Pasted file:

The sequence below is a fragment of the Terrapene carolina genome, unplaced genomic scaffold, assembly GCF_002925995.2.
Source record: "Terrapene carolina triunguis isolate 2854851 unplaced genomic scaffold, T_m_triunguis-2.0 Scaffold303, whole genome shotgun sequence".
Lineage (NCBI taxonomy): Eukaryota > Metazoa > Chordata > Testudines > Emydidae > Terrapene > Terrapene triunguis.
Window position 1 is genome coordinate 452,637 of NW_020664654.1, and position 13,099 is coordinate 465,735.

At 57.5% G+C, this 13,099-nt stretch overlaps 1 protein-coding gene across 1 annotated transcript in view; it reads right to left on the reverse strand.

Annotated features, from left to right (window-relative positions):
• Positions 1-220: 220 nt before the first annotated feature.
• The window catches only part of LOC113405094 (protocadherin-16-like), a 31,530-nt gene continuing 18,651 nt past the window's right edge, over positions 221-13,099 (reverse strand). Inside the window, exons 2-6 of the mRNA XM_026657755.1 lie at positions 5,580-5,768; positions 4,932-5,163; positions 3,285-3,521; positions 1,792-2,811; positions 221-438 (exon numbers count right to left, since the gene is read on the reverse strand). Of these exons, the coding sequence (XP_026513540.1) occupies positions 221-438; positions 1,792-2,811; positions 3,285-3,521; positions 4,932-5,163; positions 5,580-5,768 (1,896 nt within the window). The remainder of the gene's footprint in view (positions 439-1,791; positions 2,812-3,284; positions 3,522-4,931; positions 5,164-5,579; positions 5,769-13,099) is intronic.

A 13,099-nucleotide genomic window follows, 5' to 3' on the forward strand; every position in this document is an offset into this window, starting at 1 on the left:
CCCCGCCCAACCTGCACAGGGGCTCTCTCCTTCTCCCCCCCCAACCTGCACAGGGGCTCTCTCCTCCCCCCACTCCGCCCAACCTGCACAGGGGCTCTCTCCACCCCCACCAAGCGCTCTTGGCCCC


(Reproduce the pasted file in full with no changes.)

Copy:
The sequence below is a fragment of the Terrapene carolina genome, unplaced genomic scaffold, assembly GCF_002925995.2.
Source record: "Terrapene carolina triunguis isolate 2854851 unplaced genomic scaffold, T_m_triunguis-2.0 Scaffold303, whole genome shotgun sequence".
Lineage (NCBI taxonomy): Eukaryota > Metazoa > Chordata > Testudines > Emydidae > Terrapene > Terrapene triunguis.
Window position 1 is genome coordinate 452,637 of NW_020664654.1, and position 13,099 is coordinate 465,735.

At 57.5% G+C, this 13,099-nt stretch overlaps 1 protein-coding gene across 1 annotated transcript in view; it reads right to left on the reverse strand.

Annotated features, from left to right (window-relative positions):
• Positions 1-220: 220 nt before the first annotated feature.
• The window catches only part of LOC113405094 (protocadherin-16-like), a 31,530-nt gene continuing 18,651 nt past the window's right edge, over positions 221-13,099 (reverse strand). Inside the window, exons 2-6 of the mRNA XM_026657755.1 lie at positions 5,580-5,768; positions 4,932-5,163; positions 3,285-3,521; positions 1,792-2,811; positions 221-438 (exon numbers count right to left, since the gene is read on the reverse strand). Of these exons, the coding sequence (XP_026513540.1) occupies positions 221-438; positions 1,792-2,811; positions 3,285-3,521; positions 4,932-5,163; positions 5,580-5,768 (1,896 nt within the window). The remainder of the gene's footprint in view (positions 439-1,791; positions 2,812-3,284; positions 3,522-4,931; positions 5,164-5,579; positions 5,769-13,099) is intronic.

A 13,099-nucleotide genomic window follows, 5' to 3' on the forward strand; every position in this document is an offset into this window, starting at 1 on the left:
CCCCGCCCAACCTGCACAGGGGCTCTCTCCTTCTCCCCCCCCAACCTGCACAGGGGCTCTCTCCTCCCCCCACTCCGCCCAACCTGCACAGGGGCTCTCTCCACCCCCACCAAGCGCTCTTGGCCCC